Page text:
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khoadd

how many threads for game loop

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Hi all,

 

I saw java game used 2 threads. One thread for game loop (update, render) and one for handling input (keyboard, mouse). Game loop thread was manually created by programmer. The other cames from "Event Dispatcher Thread" of .JFrame.

 

On the other hand, I saw C++ game had just one thread (Example SDL or DirectX game progamming tutorials ). It is like this:

 

...

...

while(running)

{

// handle input or handle messages / events

// update

// render

}

...

...

 

So, my question is "which one should I use?".

 

Thanks!

 

P/S: please explain why

Edited by KhoaVN

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Depends on your needs.
What are you planning to make, how demanding?

If you can manage fine with 1 thread, performance wise on your target audience, then that's fine (and might save quite some headaches/ complexity)

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The correct answer for the For Beginners forum is - you should use one thread.

 

In one of the other forums, the answer might be different depending on what you want to accomplish and how you want to go about it.

 

There is no correct number of threads.

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Hi all,
 
I saw java game used 2 threads. One thread for game loop (update, render) and one for handling input (keyboard, mouse). Game loop thread was manually created by programmer. The other cames from "Event Dispatcher Thread" of .JFrame.
 
On the other hand, I saw C++ game had just one thread (Example SDL or DirectX game progamming tutorials ). It is like this:
So, my question is "which one should I use?".
 
Thanks!
 
P/S: please explain why

 
 
As a beginner you have much to learn already. You are already learning about graphics, animation, audio, effects, user interfaces, event systems, resource management, and much more.
 
 
Threading can be a good thing in games, but it is a complex topic.  As I recently wrote elsewhere:
 
In the process you will also need to learn about proper use of synchronization and locks and mutexes and semaphores, reentrant code, threaded storage, processing granularity, purity/isolation of data, memory barriers, CPU caches and cache coherency, and other topics. You will need to learn about the bugs that come with threading including deadlocks and livelocks, resource starvation, race conditions, memory thrashing, convoying, write tearing, and much more. Threading has even spawned a mathematical notation called transactional object calculus to help model the complexity of threading. It is an interesting topic and very much worth learning, just be aware of the scope.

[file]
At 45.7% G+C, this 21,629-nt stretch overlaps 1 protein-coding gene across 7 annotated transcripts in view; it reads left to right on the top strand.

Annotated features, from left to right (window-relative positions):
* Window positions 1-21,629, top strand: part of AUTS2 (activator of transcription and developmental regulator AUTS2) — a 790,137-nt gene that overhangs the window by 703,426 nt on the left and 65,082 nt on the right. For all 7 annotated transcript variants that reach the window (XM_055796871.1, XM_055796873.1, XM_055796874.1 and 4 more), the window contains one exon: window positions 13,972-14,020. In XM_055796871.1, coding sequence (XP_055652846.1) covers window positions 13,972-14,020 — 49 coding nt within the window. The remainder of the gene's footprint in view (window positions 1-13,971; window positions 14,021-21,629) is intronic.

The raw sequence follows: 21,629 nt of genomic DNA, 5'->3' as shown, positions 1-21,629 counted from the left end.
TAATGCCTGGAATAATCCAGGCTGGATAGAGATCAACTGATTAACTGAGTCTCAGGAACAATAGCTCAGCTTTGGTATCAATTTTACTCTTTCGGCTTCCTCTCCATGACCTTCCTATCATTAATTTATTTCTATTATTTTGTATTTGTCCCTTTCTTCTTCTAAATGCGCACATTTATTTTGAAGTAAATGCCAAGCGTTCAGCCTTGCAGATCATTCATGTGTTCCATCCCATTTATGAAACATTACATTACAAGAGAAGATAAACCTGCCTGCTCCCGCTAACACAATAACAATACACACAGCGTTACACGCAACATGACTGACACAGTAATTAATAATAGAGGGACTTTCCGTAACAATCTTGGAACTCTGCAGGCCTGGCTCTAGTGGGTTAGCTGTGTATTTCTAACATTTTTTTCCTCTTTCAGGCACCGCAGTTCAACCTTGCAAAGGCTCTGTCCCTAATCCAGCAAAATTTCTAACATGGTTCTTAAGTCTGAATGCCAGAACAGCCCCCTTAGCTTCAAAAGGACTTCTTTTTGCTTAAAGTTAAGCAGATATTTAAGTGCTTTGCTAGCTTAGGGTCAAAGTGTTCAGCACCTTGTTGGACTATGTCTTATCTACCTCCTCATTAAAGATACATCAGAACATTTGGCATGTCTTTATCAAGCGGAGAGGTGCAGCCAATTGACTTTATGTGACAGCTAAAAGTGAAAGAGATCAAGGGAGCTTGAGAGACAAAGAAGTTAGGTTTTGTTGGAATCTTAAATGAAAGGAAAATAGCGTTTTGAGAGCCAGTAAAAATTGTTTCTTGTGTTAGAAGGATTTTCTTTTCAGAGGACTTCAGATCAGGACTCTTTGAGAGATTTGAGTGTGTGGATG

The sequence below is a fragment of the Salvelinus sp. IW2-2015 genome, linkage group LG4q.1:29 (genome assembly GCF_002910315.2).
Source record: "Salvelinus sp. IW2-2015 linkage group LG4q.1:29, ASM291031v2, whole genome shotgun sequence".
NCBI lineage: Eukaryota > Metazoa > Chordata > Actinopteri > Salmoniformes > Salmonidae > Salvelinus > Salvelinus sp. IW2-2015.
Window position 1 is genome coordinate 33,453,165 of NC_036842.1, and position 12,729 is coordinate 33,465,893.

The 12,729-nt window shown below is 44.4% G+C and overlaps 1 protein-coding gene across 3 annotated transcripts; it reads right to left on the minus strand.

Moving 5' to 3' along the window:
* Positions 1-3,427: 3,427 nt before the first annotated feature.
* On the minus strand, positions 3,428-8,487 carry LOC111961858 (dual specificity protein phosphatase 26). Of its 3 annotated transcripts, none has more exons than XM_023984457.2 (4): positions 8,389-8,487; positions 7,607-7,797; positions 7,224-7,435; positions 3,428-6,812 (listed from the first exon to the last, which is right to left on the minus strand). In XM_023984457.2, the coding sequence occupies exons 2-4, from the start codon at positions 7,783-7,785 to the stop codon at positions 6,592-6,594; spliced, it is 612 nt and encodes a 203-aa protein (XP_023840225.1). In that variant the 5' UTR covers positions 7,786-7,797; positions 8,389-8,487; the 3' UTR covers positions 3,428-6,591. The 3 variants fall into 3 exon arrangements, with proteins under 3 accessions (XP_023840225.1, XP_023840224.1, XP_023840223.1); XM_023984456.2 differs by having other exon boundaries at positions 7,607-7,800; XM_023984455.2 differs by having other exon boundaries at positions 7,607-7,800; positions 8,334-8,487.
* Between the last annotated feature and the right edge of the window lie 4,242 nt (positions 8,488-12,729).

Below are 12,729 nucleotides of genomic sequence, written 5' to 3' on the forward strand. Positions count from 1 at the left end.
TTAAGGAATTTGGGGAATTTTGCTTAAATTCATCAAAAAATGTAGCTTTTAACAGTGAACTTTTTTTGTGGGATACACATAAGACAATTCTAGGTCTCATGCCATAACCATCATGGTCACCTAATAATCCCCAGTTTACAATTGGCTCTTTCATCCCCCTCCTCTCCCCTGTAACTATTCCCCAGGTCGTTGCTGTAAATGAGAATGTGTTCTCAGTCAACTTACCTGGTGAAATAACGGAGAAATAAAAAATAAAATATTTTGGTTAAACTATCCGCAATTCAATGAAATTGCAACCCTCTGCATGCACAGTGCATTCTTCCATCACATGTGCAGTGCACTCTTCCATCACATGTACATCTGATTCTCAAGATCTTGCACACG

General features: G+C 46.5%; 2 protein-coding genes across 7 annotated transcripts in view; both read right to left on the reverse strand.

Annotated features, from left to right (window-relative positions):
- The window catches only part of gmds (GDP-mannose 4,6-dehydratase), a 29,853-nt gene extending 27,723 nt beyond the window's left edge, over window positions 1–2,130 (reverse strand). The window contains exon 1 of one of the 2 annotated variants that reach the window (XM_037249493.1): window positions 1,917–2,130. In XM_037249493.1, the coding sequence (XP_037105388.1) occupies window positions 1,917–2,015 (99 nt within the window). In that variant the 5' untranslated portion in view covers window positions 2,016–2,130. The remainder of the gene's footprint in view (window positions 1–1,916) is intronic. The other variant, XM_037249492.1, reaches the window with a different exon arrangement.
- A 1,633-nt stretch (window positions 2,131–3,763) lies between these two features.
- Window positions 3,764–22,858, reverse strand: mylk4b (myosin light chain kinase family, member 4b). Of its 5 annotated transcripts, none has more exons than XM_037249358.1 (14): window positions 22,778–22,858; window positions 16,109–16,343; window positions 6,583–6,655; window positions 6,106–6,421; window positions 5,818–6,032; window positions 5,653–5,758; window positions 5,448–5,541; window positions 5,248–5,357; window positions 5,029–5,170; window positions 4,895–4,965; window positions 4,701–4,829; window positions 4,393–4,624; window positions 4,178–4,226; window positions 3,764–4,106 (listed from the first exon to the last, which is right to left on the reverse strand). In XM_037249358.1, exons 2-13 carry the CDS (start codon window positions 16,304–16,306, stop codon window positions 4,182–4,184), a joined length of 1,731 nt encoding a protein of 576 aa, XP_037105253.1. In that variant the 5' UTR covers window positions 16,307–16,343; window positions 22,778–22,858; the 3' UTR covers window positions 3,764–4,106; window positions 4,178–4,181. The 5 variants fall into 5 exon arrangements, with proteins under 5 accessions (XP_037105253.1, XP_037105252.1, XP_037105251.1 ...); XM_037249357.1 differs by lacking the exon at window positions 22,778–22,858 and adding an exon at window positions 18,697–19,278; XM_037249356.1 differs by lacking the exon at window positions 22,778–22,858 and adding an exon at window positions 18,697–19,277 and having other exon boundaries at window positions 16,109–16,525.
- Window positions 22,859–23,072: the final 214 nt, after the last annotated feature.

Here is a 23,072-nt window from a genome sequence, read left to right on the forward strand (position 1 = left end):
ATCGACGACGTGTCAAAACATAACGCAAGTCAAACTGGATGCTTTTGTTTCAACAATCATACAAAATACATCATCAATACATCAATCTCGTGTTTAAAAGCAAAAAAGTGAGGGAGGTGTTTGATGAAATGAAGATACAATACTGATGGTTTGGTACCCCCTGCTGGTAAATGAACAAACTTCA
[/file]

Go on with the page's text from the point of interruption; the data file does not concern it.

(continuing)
Threading has many benefits in games. Threads can be used as a structural system to isolate processing to prevent bugs from collapsing your program. Threads can be used for extra eye candy.  Threads can be used to help schedule work. 

 

Multithreading should not be relied on for game-critical performance.  That is, don't write a program that absolutely relies on parallel algorithms because the resources may not be there on low-end machines or heavily loaded machines. Do so at your own peril.

 

 

Certainly you can add all that to your game if you want to, but beginners usually have a hard enough time with a single processing thread.

 

In your case somebody else is running a thread for input.  That is fine, we will assume they know what they are doing and have resolved all those issues mentioned above in their own code. You don't need to use their threads. Just make your design single threaded for now.

 

For some things that you think you want threads for, what you really want is asynchronous calls.  That means somebody else is doing all the hard work in threading. Somebody else who knew how to do it has already solved the problem.  Asynchronous disk reads and asynchronous network communication and asynchronous rendering. Learn to use asynchronous functions so you can take advantage of processing power without stalling your app.

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In my opinion, most inputs do not need to have allocated threading, but since it came with Jframe threading then no problem.

 

The impression I got is that in general threading is best served toward constant or relatively consistent demand for processing.  Sporadic demand may be most efficient if left to system operations to determine where the processing should go according to changing system and game demands.  There are times when allocating a thread could cause a conflict in memory cache when data has to be dumped from the memory location which normally is assigned to a thread so the system looks for the next available memory slot or waits for garbage collection, though this typically only happens under high data volume periods of gameplay.  Such allocation of threads and corresponding memory issues may cause stuttering even when frames per second is at a high rate.

 

 

 

Another way of thinking is that the more frequently a function is in demand then generally the more likely the need for thread allocation for that data.

 

...just my view on the threading.

 

 

Clinton

Edited by 3Ddreamer

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